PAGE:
There were a few Brits flying in for the weekend and we were planning to meet up when they arrived which was nice. It feels really nice when people turn up at your home town and are really buzzing with the excitement of just being there. How can anyone not love the mountains!? We all registered then met up in town for a coffee. Most of the guys were doing the 80km, except Claire Shelley who had chosen the same races as me. We all parted our way as the 80km runners were starting at 0400 the next morning. Me on the other hand was going to get a sleep in for once!
That evening when I got home I looked online at the 80km route to see at what sort of time the lead guys would be coming by Argentiere. It would be quite a novelty rolling out of bed and walking five minutes up the track to watch super fast lead guys racing by. The website had GPS tracking for who the Skyrunning federation considered the fastest runners so I could lay in bed and actually wait till the lead guys were close. When they were around 30 minutes away we strolled up the trail and started the large climb that twists it’s way up through the trees that only a matter of weeks ago were cloaked in a quiet layer of fresh snow. The contrast now was complete. The sun was strong and forcing it’s way through the heavy tree cover in shafts of light. We found a spot on a switchback and sat waiting. Soon the two front runners, both Salomon guys, power walked past looking like they had just started an hour ago, not nine. Just incredible. After the first two, there was a big gap to third place. We then made our way back home.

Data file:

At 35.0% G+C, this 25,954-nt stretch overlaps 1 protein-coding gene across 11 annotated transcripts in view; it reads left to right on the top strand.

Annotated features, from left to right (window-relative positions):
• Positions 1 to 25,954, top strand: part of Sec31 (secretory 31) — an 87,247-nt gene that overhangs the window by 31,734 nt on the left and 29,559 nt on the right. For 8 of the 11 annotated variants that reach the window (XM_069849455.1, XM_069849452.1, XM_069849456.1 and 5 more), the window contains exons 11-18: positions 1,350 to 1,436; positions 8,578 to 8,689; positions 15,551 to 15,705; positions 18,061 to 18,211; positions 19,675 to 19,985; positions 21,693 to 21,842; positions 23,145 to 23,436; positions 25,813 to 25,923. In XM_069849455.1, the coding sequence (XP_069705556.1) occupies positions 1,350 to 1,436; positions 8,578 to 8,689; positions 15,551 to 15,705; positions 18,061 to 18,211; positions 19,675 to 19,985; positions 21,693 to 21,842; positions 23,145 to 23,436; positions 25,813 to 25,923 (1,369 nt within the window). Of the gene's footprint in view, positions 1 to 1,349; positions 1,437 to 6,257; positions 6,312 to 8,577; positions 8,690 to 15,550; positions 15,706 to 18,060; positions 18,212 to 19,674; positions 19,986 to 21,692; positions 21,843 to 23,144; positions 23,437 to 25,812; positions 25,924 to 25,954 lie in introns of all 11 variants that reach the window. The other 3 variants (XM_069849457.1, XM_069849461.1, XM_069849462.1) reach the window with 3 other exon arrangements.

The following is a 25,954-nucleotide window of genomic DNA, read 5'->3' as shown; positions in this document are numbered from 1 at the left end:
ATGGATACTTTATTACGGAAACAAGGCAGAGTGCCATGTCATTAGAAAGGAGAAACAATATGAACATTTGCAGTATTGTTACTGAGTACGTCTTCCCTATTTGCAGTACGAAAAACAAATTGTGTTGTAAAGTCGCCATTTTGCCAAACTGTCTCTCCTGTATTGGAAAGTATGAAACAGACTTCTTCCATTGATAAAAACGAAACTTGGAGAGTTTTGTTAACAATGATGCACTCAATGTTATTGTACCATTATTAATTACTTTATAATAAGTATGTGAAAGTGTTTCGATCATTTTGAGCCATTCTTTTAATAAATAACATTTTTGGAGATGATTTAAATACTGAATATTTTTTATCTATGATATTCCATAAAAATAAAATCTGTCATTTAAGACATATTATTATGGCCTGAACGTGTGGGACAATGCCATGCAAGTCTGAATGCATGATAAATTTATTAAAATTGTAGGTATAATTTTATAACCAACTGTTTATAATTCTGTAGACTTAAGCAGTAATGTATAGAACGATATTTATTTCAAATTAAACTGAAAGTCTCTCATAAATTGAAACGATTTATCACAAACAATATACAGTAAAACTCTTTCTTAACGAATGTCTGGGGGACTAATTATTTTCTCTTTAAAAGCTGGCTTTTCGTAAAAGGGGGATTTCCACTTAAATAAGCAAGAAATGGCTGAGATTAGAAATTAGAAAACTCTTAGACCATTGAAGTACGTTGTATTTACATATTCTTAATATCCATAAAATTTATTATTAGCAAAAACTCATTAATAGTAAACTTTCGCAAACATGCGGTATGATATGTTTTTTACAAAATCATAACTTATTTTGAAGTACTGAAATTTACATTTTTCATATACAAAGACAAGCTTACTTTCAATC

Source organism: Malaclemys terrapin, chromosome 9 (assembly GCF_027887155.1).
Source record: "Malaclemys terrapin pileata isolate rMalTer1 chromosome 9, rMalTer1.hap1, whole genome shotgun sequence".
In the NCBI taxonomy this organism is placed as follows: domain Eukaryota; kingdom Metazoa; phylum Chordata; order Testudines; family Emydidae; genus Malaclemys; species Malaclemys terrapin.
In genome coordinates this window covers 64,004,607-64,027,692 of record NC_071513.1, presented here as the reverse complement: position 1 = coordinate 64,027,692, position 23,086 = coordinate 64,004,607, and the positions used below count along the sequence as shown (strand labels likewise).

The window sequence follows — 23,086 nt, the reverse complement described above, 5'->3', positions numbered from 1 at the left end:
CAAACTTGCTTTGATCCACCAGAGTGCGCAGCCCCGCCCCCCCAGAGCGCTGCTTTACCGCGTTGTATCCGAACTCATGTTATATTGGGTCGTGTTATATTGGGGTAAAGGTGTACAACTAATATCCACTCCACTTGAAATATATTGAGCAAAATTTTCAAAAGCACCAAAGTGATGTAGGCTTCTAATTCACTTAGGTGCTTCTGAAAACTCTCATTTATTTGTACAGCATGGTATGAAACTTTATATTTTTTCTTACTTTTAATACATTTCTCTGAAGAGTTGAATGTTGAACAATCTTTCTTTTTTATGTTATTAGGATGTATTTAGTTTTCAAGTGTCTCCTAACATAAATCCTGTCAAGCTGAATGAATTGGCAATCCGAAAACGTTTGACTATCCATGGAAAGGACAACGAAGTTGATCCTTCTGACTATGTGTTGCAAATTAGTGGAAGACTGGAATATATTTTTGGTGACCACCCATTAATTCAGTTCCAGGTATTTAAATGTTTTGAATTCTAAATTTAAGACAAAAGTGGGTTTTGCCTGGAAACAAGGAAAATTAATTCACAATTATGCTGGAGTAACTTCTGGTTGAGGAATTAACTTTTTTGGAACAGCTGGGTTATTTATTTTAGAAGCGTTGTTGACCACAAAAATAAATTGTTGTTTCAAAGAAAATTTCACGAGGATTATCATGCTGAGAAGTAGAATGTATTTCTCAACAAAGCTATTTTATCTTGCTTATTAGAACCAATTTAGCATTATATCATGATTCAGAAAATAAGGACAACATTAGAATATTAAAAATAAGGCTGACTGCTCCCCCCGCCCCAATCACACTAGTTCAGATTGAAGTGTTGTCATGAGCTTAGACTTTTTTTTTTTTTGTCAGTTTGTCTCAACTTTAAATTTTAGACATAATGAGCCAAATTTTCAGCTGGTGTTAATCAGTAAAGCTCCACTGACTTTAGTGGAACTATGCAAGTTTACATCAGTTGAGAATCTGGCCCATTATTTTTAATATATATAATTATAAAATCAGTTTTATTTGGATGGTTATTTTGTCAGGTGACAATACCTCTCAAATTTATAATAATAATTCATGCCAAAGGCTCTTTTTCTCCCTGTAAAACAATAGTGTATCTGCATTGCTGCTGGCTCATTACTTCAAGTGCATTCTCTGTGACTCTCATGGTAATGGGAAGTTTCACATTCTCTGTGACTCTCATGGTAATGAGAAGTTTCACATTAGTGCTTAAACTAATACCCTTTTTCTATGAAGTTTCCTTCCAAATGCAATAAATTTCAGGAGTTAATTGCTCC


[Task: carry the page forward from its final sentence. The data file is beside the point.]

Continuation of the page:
The vertical km was the first on my menu for the weekend and it began at 1600 that day (Friday). It was a time-trial so competitors would be starting individually at 30 second intervals. With the slowest first and Kilian Jornet last as he won it last year. We could basically pick our start time depending on what our predicted finish time would be. Claire started at around 1620 and by this stage Israel had met up with us and had decided to start at around 1800. I was going to be off 10 mins later at 1810. It was all a bit frantic at the start line so I wandered off and bought some cherries and found a quite spot to sit in the sun and eat them. I had run the km a few times now with my fastest being 50 minutes, so I had targeted under 50 minutes and less importantly a top 50 position. You have to dream!